This is a far cry from the common belief that democracy offers any definite and automatic protection of liberty. This illusion, that the democratic process is the same as liberty, is an ideal weapon for those few who may desire to destroy liberty and to replace it with some form of authoritarian society…Under the spell of this illusion, liberty is most likely to be lost…Liberty can easily be taken from the individual citizen, piece by piece and always more and more, as more and more persons come under the spell of the same illusion…

Liberty does not mean the right to do anything that is the product of a democratic form of government. The right to vote, which is the sovereignty feature of democracy, assures only the liberty to participate in that process. It does not assure that everything done by that process shall automatically be in the interests of liberty.

Anyone who will defend his liberty must guard against the argument that access to the ballot, “by which people get whatever they want,” is liberty. It would be as logical to assert that liberty in the choice of a wife is assured to a person if he will put it to the vote of the community and accept their plurality decision, or that liberty in religion is assured if the state enforces participation in the one religion that receives the most votes in the nation.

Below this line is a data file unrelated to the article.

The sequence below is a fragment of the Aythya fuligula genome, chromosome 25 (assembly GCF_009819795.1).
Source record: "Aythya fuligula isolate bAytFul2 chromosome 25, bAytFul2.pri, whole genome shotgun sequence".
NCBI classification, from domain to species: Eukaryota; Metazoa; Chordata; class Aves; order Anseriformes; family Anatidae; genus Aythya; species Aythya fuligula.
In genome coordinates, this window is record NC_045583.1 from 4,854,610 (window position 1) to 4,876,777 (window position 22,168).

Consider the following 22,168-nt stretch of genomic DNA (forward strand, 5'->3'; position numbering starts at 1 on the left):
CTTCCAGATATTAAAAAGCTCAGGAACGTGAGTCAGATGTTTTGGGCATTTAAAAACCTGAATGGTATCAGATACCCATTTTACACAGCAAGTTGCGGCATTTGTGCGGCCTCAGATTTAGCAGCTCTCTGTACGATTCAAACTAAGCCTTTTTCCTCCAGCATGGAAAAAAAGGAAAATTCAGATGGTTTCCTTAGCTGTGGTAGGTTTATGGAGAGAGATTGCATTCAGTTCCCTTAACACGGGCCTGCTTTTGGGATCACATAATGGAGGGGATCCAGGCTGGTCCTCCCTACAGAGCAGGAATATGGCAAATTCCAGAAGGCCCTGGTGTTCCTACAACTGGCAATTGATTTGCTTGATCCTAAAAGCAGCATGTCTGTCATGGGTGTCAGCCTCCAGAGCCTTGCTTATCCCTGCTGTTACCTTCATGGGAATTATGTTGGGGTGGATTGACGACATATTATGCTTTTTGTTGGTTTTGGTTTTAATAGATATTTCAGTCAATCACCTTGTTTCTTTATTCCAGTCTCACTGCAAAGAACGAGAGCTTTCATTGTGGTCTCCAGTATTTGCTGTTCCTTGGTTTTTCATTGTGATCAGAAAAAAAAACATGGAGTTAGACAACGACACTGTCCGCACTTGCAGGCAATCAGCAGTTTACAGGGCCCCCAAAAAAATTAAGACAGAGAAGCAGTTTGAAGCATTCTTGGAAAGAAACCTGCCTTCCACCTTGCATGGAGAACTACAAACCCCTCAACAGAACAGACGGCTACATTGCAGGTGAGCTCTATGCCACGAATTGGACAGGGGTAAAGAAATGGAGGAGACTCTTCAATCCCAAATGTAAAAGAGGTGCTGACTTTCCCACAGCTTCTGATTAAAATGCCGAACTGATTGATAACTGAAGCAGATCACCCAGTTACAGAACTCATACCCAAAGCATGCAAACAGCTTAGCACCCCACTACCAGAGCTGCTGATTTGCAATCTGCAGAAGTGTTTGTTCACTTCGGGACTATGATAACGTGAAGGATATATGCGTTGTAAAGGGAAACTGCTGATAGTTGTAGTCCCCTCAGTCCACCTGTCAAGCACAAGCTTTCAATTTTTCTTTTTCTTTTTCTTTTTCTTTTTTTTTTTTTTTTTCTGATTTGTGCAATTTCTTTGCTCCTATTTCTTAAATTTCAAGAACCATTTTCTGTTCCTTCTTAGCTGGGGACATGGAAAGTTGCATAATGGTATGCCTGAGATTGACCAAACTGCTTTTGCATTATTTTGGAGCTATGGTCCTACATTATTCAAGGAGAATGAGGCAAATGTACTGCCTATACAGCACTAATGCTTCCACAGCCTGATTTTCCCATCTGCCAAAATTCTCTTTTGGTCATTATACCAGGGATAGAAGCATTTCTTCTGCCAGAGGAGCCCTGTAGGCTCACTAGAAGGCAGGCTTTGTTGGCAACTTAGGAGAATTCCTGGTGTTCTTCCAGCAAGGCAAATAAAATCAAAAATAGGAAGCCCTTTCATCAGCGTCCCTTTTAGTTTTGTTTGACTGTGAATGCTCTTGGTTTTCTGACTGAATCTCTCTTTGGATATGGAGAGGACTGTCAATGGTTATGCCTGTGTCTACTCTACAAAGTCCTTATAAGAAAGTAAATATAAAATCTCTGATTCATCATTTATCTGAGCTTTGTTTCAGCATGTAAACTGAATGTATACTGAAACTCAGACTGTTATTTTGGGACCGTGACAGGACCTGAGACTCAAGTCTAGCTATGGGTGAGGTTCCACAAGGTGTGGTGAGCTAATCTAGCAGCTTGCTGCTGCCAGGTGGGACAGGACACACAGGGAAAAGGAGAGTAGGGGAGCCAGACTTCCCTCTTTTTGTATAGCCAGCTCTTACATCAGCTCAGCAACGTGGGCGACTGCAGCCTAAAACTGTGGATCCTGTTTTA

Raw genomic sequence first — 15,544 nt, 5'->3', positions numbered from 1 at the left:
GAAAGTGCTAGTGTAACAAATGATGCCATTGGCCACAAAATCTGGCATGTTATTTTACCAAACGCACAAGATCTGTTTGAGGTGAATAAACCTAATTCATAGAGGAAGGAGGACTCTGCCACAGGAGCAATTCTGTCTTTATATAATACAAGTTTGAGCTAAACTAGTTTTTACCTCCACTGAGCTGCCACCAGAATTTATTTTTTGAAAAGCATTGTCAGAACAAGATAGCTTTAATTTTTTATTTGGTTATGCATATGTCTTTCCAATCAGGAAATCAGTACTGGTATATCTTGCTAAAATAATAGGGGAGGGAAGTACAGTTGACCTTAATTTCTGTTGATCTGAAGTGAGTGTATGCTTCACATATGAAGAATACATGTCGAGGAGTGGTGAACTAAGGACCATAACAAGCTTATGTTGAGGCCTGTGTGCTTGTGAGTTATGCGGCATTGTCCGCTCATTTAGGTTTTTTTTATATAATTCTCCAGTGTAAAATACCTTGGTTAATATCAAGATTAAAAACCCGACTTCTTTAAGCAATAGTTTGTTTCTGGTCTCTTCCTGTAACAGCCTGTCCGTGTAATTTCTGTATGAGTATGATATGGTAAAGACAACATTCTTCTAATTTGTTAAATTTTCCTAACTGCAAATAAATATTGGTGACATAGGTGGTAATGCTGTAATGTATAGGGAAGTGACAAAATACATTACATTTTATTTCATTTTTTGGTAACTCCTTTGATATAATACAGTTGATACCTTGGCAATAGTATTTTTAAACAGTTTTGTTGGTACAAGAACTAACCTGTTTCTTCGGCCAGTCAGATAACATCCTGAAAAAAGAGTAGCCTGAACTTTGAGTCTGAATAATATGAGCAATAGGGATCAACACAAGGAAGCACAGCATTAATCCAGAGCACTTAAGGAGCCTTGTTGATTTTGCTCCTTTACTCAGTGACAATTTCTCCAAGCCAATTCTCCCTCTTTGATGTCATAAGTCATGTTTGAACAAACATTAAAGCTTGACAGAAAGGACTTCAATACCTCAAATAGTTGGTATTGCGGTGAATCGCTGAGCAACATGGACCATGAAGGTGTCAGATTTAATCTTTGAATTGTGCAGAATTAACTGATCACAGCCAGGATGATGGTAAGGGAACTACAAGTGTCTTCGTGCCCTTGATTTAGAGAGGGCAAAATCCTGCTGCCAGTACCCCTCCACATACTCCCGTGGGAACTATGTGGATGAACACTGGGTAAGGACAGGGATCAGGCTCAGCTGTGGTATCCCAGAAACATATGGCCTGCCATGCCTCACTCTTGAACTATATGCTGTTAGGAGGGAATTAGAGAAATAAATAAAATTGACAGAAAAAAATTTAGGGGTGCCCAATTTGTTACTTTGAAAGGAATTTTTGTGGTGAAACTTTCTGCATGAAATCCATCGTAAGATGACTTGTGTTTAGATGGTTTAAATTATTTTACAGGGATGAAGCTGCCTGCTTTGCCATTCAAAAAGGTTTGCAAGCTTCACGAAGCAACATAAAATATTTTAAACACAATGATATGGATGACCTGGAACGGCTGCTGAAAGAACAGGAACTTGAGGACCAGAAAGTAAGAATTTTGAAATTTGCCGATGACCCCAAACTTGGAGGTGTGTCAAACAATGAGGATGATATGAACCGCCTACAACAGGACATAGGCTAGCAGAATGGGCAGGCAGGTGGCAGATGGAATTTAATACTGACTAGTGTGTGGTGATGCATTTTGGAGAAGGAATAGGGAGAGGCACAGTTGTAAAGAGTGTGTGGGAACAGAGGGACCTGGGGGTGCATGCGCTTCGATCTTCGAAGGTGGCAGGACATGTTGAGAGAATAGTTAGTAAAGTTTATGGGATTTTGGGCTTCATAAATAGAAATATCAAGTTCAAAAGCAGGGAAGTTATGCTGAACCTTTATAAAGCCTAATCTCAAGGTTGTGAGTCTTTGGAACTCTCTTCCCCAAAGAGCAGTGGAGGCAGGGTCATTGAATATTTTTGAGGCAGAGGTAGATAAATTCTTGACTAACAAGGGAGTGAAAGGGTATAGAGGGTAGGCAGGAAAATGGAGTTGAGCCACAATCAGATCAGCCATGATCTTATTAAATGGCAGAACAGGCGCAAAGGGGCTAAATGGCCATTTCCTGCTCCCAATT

There is no certainty whatever that liberty in a country with the democratic form of government is at a level higher than in a country having some other mechanism of government.

[When] some officials have acquired the power to deny this liberty…no process of selecting the officials who made the decision can make it not gone.

Being able to review a decision or to request its review, under the democratic design of government, does not assure that liberty will be protected. Reinstatement of lost liberty can be requested and refused time and time again…A slave, similarly, might ask his master for his freedom time and time again; he is not considered to be free by reason of the fact that he is allowed to ask for liberty.

Consider in detail all the acts of all the units of government for one day. How many among them were the proper functions of a liberal government …in how many instances did you have any opportunity or right to participate in the decision; if you disagreed with the decision, in how many instances was there anything that you could do about it?…Your “liberty” in the process is that you enjoy the right to be forced to bow to the dictates of others, against your wisdom and conscience…the direct opposite of liberty…